The desire for a more intimate social network is of course nothing new. One of the more prominent attempts was Path, which was a beautifully-designed private social network launched by former Facebook execs and positioned as an alternative to the "share everything "ethos of Facebook. The problem? Scaling private intimate groups is really hard. Most social platforms traditionally monetize based on ad-driven models that require lots of views and engagement. But if your selling point is intimacy and small groups, an alternate business model is needed to monetize.

It's also worth noting that Locket is gaining traction around the same time as photo sharing app BeReal, which has captured the interest of younger generations entirely because of its focus on authenticity, and as a rejection of the airbrushed FaceTuned culture of Instagram. That startup has also climbed the charts and has seen its valuation skyrocket from venture investors.

With the new funding, Locket plans to scale the team and expand into more features that are natural extensions of the app's core ethos. Whether the startup can scale intimacy and build a valuable business where so many others failed is a big questions mark...but one thing is for certain, there is a massive demand for more authentic and intimate sharing today than there was in the first social network wave.

(more here)

FOURTH DOWN


 
Halliday Picks Up $6M for Play Now, Buy Later for Gaming
By now you've undoubtedly heard of "Buy Now Pay Later" (BNPL) -- the category of fintech startups such as Klarna and AfterPay which enable consumers to purchase items from retailers and pay them off over time with interest. But what about Play Now, Buy Later? That's the premise behind NFT gaming fintech play Halliday, which this week announced an initial $6 million Seed round of funding.

One of the more interesting areas of Web3 development is around the rise of NFT-based games. Often times these games require an NFT as a gating item to play, or offer up-sells within the games in the form of tokens that can provide special powers, cosmetic features, and more. Essentially, Web3 games are creating their own economies--and some, such as Crossover portfolio company Fractal are building the platform to enable cross-game and cross-token exchanges.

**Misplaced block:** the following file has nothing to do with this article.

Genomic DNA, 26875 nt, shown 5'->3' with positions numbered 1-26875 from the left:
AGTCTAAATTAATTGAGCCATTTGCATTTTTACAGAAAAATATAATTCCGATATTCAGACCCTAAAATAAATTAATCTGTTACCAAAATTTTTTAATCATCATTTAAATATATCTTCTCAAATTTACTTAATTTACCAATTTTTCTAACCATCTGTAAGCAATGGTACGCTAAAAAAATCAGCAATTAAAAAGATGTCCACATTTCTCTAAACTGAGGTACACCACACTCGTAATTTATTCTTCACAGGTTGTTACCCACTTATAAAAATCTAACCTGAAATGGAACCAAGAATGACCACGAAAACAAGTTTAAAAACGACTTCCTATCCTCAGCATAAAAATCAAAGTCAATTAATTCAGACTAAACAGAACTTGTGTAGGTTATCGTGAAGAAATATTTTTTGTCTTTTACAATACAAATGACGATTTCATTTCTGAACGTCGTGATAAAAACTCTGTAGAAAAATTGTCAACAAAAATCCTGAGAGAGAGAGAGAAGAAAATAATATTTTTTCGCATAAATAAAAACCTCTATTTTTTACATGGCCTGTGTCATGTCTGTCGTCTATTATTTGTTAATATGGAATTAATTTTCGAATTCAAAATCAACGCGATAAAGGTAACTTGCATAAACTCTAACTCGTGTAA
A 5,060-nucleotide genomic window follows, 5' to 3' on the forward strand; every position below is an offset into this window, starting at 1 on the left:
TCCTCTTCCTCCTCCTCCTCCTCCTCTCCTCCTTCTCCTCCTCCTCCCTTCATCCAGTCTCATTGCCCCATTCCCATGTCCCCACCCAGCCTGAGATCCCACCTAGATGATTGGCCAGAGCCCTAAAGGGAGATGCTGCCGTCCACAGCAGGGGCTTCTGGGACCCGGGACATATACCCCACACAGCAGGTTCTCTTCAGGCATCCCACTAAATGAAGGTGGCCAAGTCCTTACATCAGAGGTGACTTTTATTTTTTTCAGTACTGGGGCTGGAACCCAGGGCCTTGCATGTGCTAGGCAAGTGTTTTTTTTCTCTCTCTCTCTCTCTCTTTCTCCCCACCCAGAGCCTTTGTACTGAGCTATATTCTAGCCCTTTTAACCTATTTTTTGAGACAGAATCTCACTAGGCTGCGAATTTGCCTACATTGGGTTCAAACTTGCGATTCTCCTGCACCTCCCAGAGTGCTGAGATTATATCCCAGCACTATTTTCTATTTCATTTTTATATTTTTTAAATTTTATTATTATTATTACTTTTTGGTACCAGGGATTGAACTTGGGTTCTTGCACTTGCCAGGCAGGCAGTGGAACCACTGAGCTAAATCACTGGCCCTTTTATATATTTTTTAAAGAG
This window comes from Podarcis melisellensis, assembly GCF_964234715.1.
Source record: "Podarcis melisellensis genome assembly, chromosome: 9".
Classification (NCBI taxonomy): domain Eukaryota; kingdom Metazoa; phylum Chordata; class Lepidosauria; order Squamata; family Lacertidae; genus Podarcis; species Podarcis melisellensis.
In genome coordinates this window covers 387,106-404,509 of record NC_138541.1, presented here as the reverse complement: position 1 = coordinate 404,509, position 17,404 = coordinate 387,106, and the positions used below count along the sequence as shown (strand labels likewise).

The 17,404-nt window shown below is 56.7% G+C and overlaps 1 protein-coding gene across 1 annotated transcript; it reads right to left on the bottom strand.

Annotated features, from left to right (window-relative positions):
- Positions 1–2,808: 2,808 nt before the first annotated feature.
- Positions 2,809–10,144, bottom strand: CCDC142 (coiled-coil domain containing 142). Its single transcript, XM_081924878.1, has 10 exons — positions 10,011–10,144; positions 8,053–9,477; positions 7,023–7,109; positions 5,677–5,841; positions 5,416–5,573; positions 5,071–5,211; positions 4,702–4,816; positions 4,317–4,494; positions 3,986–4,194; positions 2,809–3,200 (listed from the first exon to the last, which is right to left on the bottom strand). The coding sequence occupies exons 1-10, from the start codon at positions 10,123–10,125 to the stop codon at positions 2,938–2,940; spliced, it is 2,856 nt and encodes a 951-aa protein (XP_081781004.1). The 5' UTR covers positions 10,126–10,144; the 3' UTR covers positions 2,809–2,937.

Where Halliday steps in is that often these tokens can be expensive. So what the startup does is enables a gamer to purchase the token--with Halliday footing the bill--and play the game, with a requirement to pay it off over time (with interest). What's interesting is that sometimes these tokens can increase in value or evolve based on the gameplay of the user. What's also interesting is that Halliday uses a "wrapped" feature that enables the NFTs to be used by a third party, but still owned and controlled by Halliday to ensure the gamers don't take the token and run. If a user can't pay off the NFT, Halliday can simply reclaim it.

Unlike traditional financial services, Halliday won't report defaults to creditors or harm your credit score. But much like traditional lenders, it needs to be accurate in assessing risk. If it purchases an asset and the user can't pay it off and the asset declines in value, it could find itself in a sticky situation.

The startup is still quite early, but it exemplifies the kind of innovation we expect to see more of as Web3 moves past the initial hype cycle and toward more utility and increasing mainstream adoption of the underlying technologies in the coming years.

(more here)

EXTRA POINT



Talent in Tech: Kitchen United 
Regular readers of the 2-Minute Drill will be well aware of our belief that the transition from on-premise to off-premise delivery-based dining will be one of the defining platform shifts of this generation, and that investment into the technology and infrastructure to support this transition is one of the most exciting sectors of the startup ecosystem.

This week, the latest player to raise capital for infrastructure to support this transition at scale is Pasadena-based Kitchen United. The 2017-founded company announced a fresh $100 million in Series C funding, bringing its total reported capital raised to $175 million.

We last wrote about Kitchen United back in 2019 when the startup was closing its $40 million Series B round of funding. Since then, the startup added strategic capital from Restaurant Brands International, Kroger, and Circle K's parent company and has expanded its locations more than 3x from 6 to 21.

As a refresher, Kitchen United operates "virtual" restaurants which involves the establishment of "ghost" or "cloud" kitchens--those restaurants with no physical storefront that focus entirely on deliver. Unlike other competitors such as Uber founder Travis Kalanik's Cloud Kitchens which looks to primarily support the launch of new virtual-native brands, Kitchen United is more focused more on working with large established chains such as Chick-fil-A and The Halal Guys. In addition, Kitchen United embraces a "food hall" approach where customers can order items from multiple restaurants in a single order, and in some locations even offers a dine-in option for those picking up.

While the sector is undoubtedly exciting, it is also incredibly complex, operationally intensive, and expensive to scale. Staffing remains a constant challenge with high turnover and burnout for those churning out thousands of burgers per day, day after day, in large industrial kitchens, and delivery costs still remain unsustainable for many brands and delivery providers. That said, with the food delivery market expected to expand 10x to $365 billion by 2030, the hope is that these startups and their delivery partners can solve operational challenges and take an increasingly large bite out of this growing market.

Athletes + Entertainers involved include: retired NFL star Peyton Manning.

(more here)
 

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Disclaimer: The content in this newsletter is for informational purposes only and should NOT be taken as legal, business, tax, or investment advice. It also does NOT constitute an offer or solicitation to purchase any investment or a recommendation to buy or sell a security.